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I'm very sorry for my previous miswording. So I rephrased this question as follows:

The simplest C++0x code below should be not valid:

#include <functional>

template<class T_>
void f(T_ obj) 
{
    Obj++; // OK that is as expected.
    static_cast<int&>(obj) = 2; // Though ugly, this is still OK.

    obj = 2; // However, this line will generate a compiler error
}

int main()
{
    int i = 1;
    f(std::tr1::ref(i));
}

Who can tell me the exact semantics of ref?

share|improve this question
6  
What is ref? Please post a complete, compilable program. – James McNellis Nov 30 '10 at 8:00
    
This is not valid C++.. – Simone Nov 30 '10 at 8:01
2  
-1 incomplete code, undefined terms, assertion of subjective belief about the undefined thing – Cheers and hth. - Alf Nov 30 '10 at 8:04
1  
I like this one. Maybe it'll be the start of a new trend. Post example of construct doing what it's supposed to do and then bitch about it's inability to do anything. – Crazy Eddie Nov 30 '10 at 8:13
1  
Who the heck closed the question after it was actually fixed? – Let_Me_Be Nov 30 '10 at 8:24
up vote 1 down vote accepted

The cause of the error is that there is no suitable assignment operator to apply. The only candidate is this:

reference_wrapper& operator=(const reference_wrapper<T>& x);

A reference_wrapper acts as a reference with the help of implicit conversion operators:

operator T& () const;

However, an implicit conversion will not happen on the left side of the assignment operator.

If you are expecting this template to support reference_wrapper, perhaps you can work around in ways like this:

#include <functional>
#include <iostream>

template <class T>
T& get(T& value)
{
    return value;
}

template <class T>
T& get(std::reference_wrapper<T>& w)
{
    return w.get();
}


template<class T_>
void f(T_ obj)
{
    //obj = 2;
    get(obj) = 2;
}

int main()
{
    int i = 1;
    f(std::ref(i));
    std::cout << i << '\n';
    f(3.14); //at the same time, we want this also to work
}

As to why reference_wrapper doesn't have an assignment operator for stored type, not sure. Boost's version doesn't have either, and they simply say that this class "usually allows the function templates to work on references unmodified". Guess this is just not one of those cases.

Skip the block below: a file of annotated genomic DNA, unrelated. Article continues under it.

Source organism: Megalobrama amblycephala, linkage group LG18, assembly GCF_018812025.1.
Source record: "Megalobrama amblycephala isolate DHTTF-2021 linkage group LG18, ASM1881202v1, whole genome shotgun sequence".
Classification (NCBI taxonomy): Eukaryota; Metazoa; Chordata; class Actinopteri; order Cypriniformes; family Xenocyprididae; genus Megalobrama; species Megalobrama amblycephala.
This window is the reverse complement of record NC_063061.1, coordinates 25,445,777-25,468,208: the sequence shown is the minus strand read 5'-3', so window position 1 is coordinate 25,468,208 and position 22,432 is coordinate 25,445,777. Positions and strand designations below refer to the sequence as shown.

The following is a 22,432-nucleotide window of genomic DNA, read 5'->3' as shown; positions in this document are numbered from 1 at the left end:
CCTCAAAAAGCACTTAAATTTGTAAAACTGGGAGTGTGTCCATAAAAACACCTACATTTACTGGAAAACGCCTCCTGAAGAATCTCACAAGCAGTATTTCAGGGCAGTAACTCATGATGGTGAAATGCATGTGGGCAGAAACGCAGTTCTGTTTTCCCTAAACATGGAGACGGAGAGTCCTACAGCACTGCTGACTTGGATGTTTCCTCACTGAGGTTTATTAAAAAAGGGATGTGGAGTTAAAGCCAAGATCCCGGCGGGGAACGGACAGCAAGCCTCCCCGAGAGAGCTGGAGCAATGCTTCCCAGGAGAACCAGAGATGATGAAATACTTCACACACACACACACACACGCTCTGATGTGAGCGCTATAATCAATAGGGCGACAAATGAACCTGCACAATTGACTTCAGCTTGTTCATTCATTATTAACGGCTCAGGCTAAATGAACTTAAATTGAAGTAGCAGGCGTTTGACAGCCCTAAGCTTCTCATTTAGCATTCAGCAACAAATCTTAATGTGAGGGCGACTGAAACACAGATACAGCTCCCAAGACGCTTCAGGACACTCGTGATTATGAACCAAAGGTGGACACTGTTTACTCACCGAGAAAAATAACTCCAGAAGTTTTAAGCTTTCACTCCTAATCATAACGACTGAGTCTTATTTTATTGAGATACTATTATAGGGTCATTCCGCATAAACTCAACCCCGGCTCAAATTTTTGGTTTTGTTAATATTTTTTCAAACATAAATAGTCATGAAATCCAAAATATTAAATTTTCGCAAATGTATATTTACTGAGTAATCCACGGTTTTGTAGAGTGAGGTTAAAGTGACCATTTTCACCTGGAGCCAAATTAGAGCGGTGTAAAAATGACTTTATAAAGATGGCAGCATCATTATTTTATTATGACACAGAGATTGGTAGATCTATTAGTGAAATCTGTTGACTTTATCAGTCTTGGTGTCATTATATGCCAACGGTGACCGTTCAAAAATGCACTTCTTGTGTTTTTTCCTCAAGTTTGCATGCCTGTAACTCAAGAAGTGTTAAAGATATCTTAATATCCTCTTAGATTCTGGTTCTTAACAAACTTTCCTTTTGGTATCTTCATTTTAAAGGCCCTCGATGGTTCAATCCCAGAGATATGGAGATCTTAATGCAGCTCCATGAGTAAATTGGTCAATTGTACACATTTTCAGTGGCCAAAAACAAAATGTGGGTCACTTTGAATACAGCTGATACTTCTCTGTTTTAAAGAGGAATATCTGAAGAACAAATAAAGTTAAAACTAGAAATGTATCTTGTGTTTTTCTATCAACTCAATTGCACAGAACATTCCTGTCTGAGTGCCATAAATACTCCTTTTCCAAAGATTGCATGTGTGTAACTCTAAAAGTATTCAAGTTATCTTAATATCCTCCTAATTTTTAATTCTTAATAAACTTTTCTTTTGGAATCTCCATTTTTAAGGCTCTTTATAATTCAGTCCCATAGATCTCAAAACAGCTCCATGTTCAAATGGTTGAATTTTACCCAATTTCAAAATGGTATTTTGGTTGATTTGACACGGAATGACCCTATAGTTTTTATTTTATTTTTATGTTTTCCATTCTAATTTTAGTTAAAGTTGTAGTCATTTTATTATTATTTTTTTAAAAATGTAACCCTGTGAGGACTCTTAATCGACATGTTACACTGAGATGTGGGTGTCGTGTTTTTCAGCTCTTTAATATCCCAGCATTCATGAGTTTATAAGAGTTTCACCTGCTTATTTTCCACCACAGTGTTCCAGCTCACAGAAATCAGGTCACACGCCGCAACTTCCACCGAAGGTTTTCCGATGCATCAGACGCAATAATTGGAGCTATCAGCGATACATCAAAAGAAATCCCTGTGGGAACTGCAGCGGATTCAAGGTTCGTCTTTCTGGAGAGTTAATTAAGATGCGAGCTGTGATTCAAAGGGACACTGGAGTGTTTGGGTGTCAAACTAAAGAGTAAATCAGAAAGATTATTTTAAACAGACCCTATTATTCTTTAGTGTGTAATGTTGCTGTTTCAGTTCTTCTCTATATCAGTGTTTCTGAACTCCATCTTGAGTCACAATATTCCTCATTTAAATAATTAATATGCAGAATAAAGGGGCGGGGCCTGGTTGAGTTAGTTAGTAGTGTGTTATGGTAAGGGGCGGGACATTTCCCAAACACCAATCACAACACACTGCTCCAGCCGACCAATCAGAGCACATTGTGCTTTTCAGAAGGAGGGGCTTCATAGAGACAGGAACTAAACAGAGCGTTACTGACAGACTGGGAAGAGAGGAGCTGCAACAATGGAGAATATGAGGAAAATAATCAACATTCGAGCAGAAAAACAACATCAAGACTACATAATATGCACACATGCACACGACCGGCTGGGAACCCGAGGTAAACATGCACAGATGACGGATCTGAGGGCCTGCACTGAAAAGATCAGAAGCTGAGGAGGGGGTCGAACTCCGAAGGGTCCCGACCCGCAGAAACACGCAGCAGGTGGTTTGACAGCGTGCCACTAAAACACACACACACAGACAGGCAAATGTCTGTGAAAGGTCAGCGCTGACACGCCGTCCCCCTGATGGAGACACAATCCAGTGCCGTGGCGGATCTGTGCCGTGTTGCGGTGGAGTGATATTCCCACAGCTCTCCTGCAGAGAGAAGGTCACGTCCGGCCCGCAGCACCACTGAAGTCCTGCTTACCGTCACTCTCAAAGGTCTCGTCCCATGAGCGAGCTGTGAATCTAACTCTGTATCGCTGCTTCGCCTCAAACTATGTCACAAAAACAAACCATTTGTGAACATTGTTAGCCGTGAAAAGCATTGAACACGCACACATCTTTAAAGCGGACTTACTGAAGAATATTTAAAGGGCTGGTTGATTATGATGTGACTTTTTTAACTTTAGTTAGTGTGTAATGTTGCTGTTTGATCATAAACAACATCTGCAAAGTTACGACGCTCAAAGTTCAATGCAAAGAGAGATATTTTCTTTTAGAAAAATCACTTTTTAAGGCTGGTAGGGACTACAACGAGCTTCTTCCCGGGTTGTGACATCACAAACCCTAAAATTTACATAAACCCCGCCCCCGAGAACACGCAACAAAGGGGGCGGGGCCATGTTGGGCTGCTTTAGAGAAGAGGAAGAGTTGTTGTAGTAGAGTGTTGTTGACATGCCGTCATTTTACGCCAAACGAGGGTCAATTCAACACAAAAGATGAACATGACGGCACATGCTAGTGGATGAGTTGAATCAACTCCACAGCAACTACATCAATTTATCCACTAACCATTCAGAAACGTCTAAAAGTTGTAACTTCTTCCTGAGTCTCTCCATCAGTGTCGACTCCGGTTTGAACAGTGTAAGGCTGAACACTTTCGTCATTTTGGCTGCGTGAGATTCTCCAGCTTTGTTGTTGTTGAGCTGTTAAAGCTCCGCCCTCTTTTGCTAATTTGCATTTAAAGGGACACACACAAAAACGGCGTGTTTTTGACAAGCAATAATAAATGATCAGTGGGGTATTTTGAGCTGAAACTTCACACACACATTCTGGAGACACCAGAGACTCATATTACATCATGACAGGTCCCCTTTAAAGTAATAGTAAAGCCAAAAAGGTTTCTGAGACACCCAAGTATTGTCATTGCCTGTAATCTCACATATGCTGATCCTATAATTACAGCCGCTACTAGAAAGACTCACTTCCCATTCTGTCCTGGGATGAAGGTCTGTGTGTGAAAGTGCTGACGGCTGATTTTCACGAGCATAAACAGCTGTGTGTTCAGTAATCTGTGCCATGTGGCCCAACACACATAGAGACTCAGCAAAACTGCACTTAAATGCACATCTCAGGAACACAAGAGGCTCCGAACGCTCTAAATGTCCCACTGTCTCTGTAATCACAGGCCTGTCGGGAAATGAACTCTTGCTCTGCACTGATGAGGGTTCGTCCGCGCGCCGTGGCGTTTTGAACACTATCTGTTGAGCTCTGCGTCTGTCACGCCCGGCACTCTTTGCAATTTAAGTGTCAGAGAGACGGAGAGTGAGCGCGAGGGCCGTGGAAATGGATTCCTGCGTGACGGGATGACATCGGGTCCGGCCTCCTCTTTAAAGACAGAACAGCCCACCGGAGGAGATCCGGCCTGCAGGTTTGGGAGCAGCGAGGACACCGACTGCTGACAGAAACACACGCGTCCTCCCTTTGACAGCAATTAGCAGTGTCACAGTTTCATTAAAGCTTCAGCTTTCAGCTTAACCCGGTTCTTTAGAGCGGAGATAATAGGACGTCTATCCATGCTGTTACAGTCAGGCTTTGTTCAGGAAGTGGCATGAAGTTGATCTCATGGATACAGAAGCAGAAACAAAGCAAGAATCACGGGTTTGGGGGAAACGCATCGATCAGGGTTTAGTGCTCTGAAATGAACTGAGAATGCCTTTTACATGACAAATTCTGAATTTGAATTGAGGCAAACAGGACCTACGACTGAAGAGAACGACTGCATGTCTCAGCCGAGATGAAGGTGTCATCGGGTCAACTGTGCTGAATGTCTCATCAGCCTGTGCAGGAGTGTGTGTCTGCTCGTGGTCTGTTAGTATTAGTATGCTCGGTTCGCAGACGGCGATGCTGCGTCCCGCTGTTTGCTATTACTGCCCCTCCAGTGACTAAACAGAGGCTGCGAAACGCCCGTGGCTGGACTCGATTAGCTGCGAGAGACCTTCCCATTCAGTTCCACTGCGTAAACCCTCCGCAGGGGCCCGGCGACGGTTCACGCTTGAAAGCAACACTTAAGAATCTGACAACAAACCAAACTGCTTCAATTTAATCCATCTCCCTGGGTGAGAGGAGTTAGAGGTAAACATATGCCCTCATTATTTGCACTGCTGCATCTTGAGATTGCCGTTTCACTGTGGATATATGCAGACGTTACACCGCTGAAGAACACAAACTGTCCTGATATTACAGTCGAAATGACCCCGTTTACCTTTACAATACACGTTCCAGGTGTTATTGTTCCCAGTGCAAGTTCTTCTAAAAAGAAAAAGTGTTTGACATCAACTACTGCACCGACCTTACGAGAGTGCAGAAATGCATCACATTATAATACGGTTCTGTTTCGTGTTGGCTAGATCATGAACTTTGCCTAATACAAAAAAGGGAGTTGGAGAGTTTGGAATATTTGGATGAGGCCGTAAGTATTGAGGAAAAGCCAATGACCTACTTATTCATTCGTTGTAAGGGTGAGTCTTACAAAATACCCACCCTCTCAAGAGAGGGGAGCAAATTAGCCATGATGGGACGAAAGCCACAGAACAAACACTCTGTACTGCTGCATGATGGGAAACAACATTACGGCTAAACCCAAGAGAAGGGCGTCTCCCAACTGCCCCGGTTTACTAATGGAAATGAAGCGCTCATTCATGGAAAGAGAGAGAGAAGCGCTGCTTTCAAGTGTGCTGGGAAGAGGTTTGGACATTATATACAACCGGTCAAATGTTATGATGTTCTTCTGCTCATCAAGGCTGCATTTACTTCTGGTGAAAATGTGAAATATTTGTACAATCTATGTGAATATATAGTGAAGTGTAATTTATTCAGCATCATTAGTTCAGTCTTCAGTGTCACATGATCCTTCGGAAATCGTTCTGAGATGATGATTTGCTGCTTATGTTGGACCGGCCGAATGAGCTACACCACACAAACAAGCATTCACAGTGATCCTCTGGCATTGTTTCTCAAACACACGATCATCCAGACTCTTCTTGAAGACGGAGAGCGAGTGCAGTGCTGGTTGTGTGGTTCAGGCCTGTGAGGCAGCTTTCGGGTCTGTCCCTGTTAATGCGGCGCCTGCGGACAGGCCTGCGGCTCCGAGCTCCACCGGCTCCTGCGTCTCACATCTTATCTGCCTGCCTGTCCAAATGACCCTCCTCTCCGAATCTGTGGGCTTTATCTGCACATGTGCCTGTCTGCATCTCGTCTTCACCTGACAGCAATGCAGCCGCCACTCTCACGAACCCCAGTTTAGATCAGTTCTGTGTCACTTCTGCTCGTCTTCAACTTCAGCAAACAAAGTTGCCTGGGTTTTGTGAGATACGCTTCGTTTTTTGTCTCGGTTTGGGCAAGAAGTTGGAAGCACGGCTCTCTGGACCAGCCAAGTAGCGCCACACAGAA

share|improve this answer
    
Your solution works. But that looks not like the most uniform way to treat a real reference and a reference_wrapper. In my opinion, get(obj) = 2; is far from elegant than obj = 2; – xmllmx Nov 30 '10 at 9:06
    
@UncleBens: "As to why reference_wrapper doesn't have an assignment operator for stored type, not sure. Boost's version doesn't have either, and they simply say that this class "usually allows the function templates to work on references unmodified". Guess this is just not one of those cases." – xmllmx Nov 30 '10 at 9:12
    
@UncleBens: Your explanation is convincing. I think this is by design to prevent modify the referenced object implictly. – xmllmx Nov 30 '10 at 9:13
    
Otherwise, it is easy to do that by adding a membe function like T& operator =(const T& obj) { return m_realObj = obj; }.Deliberately not to provide such a member funtion can prevent programmers from misuse. – xmllmx Nov 30 '10 at 9:16
    
@xmllmx reference_wrapper is a wrapper for passing references, if you would allow assignment operator, it would break its semantics. What would the compiler do in this case int x; int &y = x; reference_wrapper<int> z = y; int a = 10; int &b = a; z = b;? Would it store 10 into x or just change the wrapper reference? – Let_Me_Be Nov 30 '10 at 9:18

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